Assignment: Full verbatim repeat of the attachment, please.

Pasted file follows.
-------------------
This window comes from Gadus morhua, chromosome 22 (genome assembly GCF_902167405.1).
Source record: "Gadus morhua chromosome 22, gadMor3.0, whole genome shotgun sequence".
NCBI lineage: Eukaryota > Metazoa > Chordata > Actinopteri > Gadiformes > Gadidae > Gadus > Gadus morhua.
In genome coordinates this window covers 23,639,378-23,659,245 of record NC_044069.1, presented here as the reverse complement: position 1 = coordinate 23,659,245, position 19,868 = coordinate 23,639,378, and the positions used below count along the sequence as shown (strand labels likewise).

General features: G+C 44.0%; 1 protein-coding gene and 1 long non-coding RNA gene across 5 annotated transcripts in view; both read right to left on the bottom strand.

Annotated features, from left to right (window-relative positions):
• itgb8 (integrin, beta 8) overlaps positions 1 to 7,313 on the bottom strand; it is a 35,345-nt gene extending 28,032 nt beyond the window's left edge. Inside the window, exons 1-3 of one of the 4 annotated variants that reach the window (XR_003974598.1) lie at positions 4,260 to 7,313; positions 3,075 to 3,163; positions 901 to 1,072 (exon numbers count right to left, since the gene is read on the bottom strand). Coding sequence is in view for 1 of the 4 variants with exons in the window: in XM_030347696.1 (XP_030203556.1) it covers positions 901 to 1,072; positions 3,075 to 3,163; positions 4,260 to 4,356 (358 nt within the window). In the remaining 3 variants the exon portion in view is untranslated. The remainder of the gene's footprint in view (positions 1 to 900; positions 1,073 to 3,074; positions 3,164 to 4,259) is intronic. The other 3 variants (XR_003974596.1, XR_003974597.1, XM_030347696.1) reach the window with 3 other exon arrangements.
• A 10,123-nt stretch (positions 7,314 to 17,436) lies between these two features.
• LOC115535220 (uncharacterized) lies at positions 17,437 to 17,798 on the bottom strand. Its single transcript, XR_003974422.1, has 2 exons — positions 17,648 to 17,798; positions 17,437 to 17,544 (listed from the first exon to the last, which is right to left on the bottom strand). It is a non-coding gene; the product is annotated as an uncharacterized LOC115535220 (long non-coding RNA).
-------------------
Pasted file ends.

This window comes from Gadus morhua, chromosome 22 (genome assembly GCF_902167405.1).
Source record: "Gadus morhua chromosome 22, gadMor3.0, whole genome shotgun sequence".
NCBI lineage: Eukaryota > Metazoa > Chordata > Actinopteri > Gadiformes > Gadidae > Gadus > Gadus morhua.
In genome coordinates this window covers 23,639,378-23,659,245 of record NC_044069.1, presented here as the reverse complement: position 1 = coordinate 23,659,245, position 19,868 = coordinate 23,639,378, and the positions used below count along the sequence as shown (strand labels likewise).

General features: G+C 44.0%; 1 protein-coding gene and 1 long non-coding RNA gene across 5 annotated transcripts in view; both read right to left on the bottom strand.

Annotated features, from left to right (window-relative positions):
• itgb8 (integrin, beta 8) overlaps positions 1 to 7,313 on the bottom strand; it is a 35,345-nt gene extending 28,032 nt beyond the window's left edge. Inside the window, exons 1-3 of one of the 4 annotated variants that reach the window (XR_003974598.1) lie at positions 4,260 to 7,313; positions 3,075 to 3,163; positions 901 to 1,072 (exon numbers count right to left, since the gene is read on the bottom strand). Coding sequence is in view for 1 of the 4 variants with exons in the window: in XM_030347696.1 (XP_030203556.1) it covers positions 901 to 1,072; positions 3,075 to 3,163; positions 4,260 to 4,356 (358 nt within the window). In the remaining 3 variants the exon portion in view is untranslated. The remainder of the gene's footprint in view (positions 1 to 900; positions 1,073 to 3,074; positions 3,164 to 4,259) is intronic. The other 3 variants (XR_003974596.1, XR_003974597.1, XM_030347696.1) reach the window with 3 other exon arrangements.
• A 10,123-nt stretch (positions 7,314 to 17,436) lies between these two features.
• LOC115535220 (uncharacterized) lies at positions 17,437 to 17,798 on the bottom strand. Its single transcript, XR_003974422.1, has 2 exons — positions 17,648 to 17,798; positions 17,437 to 17,544 (listed from the first exon to the last, which is right to left on the bottom strand). It is a non-coding gene; the product is annotated as an uncharacterized LOC115535220 (long non-coding RNA).